As a therapist and fitness enthusiast, I always want to know the “why” and implications for exercises. I have posted on modified push-ups in the past, but I felt compelled to share some information that was published in the October 2012 Strength and Conditioning Journal. Bret Contreras et al. discuss the biomechanics of the push-up and provide an excellent overview of the different types of push-ups and what research has to say about them.
I was most interested by the parts on unstable push-ups as I tend to use the BOSU Balance Trainer and BOSU Ballast Ball in many of my programs. Here are some key points that the authors point out that are worth mentioning:
Other thoughts of mine:
Mastering form, alignment and strength with stable push-ups is common sense, right? So, do not advance to unstable push-ups without pre-requisite strength and satisfactory technique in a stable environment. Wrist mobility, shoulder stability, and core strength are just a few other key factors that should weigh in your decision to implement unstable push-ups.
Considering some isometric work with slightly bent elbows or even some small pulses can be effective in progressing toward these more advanced unstable push-ups. Clients need to understand the point of no return and I prefer to spot closely particularly when using a stability ball or BOSU Ballast Ball. Working with the BOSU (dome side down) is generally safer and allows for easier modification with the knees on the ground for those with less upper body strength or diminished control.
I also like to add a plus (scapular protraction at the top) to help counter the loss of serratus activity seen with BOSU push-ups. In the end, I really like using the unstable surface as the point of balance and have for some time. There are many ways to do push-ups, but considering some unstable work has a good return for those clients whoa ready for it.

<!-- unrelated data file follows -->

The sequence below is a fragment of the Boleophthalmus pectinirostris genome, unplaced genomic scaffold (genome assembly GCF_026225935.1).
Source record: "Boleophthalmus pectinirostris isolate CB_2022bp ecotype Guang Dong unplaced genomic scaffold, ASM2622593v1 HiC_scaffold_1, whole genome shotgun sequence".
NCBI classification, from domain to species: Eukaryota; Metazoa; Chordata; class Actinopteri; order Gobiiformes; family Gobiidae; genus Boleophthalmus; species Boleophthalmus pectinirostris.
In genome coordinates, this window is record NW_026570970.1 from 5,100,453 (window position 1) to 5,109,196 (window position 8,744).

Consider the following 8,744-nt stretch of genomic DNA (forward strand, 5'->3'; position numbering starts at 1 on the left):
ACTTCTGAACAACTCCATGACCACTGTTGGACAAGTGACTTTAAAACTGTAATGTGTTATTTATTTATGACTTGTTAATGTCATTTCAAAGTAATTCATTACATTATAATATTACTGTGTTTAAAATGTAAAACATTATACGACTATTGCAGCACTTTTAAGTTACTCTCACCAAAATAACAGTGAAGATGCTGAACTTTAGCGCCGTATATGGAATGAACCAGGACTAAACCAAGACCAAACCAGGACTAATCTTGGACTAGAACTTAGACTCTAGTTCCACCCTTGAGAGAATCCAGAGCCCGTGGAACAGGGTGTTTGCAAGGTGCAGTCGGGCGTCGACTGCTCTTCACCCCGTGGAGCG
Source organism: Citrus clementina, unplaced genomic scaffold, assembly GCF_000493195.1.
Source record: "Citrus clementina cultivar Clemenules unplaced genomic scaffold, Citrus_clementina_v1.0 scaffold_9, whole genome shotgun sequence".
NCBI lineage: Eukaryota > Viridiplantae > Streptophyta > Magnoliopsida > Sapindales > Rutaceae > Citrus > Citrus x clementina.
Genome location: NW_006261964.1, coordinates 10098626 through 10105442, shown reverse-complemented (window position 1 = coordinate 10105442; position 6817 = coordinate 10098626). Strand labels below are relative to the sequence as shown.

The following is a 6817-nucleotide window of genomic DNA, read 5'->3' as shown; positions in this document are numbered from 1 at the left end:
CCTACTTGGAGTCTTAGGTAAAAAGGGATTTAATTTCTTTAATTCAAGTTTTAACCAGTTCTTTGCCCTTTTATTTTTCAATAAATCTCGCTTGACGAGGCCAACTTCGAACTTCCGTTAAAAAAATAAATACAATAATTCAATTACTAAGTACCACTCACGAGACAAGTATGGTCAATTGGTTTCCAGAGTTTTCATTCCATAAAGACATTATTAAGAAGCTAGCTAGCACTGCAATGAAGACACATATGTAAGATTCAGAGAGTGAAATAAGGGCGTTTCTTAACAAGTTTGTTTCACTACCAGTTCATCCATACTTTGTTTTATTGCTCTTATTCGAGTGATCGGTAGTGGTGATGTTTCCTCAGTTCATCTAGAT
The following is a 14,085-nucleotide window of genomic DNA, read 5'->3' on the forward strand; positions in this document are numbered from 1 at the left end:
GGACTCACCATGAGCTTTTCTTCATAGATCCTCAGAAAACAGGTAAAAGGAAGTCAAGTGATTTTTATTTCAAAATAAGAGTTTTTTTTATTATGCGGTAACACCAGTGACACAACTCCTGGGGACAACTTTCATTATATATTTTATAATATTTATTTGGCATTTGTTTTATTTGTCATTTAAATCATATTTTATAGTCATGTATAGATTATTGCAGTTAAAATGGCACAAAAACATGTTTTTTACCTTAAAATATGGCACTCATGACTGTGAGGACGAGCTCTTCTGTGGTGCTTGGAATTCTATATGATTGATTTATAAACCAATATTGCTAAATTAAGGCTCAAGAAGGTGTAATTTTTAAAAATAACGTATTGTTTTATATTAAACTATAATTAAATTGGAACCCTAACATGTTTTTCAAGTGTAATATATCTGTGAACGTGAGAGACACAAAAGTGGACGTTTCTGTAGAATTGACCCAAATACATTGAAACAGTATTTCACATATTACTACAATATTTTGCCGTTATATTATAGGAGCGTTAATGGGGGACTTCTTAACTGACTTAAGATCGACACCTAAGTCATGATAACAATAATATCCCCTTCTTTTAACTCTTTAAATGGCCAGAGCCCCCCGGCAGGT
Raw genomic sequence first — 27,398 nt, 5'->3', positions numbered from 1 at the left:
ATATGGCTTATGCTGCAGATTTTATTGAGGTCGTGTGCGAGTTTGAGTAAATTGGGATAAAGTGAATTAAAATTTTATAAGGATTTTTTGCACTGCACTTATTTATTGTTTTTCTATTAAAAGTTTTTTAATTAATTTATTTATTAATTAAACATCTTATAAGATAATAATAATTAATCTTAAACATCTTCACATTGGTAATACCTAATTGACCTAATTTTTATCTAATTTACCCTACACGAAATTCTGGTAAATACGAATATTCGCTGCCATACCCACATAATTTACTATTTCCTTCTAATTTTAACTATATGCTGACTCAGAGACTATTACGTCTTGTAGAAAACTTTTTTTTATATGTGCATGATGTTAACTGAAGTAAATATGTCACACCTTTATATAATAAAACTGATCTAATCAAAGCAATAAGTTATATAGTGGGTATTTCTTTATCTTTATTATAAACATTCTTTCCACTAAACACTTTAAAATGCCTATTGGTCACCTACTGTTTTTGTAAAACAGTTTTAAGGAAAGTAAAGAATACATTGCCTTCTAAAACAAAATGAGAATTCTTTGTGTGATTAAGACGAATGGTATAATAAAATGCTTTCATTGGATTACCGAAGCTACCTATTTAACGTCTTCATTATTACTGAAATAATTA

Below is a picture of the BOSU Ballast Ball - I prefer it over the stability ball as it is less likely to slip out from underneath the client. It provides excellent shoulder and core stability work - my primary goals when electing to use it. Reps, sets, progression and recovery will be dictated by fatigue and form at all times.
I work with lots of patients and clients who consistently demonstrate inadequate hip and core stability. I see this show up routinely as asymmetrical 1’s for the trunk stability push-up, in-line lunge, hurdle step and rotary stability movements on the FMS. Unfortunately, this has been a recurring them in many of my females recovering from ACL reconstruction as well as runners with persistent pain/dysfunction in one lower extremity.
I am always looking for better ways to train the body in whole movement patterns as well as functional positions. One of my preferred positions is to test and challenge my clients in a split squat position. I begin with an isometric split squat cueing proper alignment and muscle activation. As clients master isometric postural control, I will allow them to add an isotonic movement by squatting in the position.
As they progress, I will add in perturbations to stimulate changes or challenges to their center of gravity. Often, you will see them struggle much more on the involved side. But to be honest, I find most people have an incredibly hard time maintaining proper alignment for long without cheating or falling forward or to the side. Allowing clients to lose form is okay provided they are cued to fix their alignment or they naturally self correct.
An additional wrinkle I throw in for this training is using the BOSU Balance Trainer. Below is a video that shows how I use this progressing from shin down to just the toes as a support on the trail leg. The second version will burn up your clients’ thighs and quickly become one of their least favorite exercises. The great thing is that you do not have to offer much resistance to create a significant perturbation.
For more detail on this exercise and application, click here to read my PFP column featuring it this week.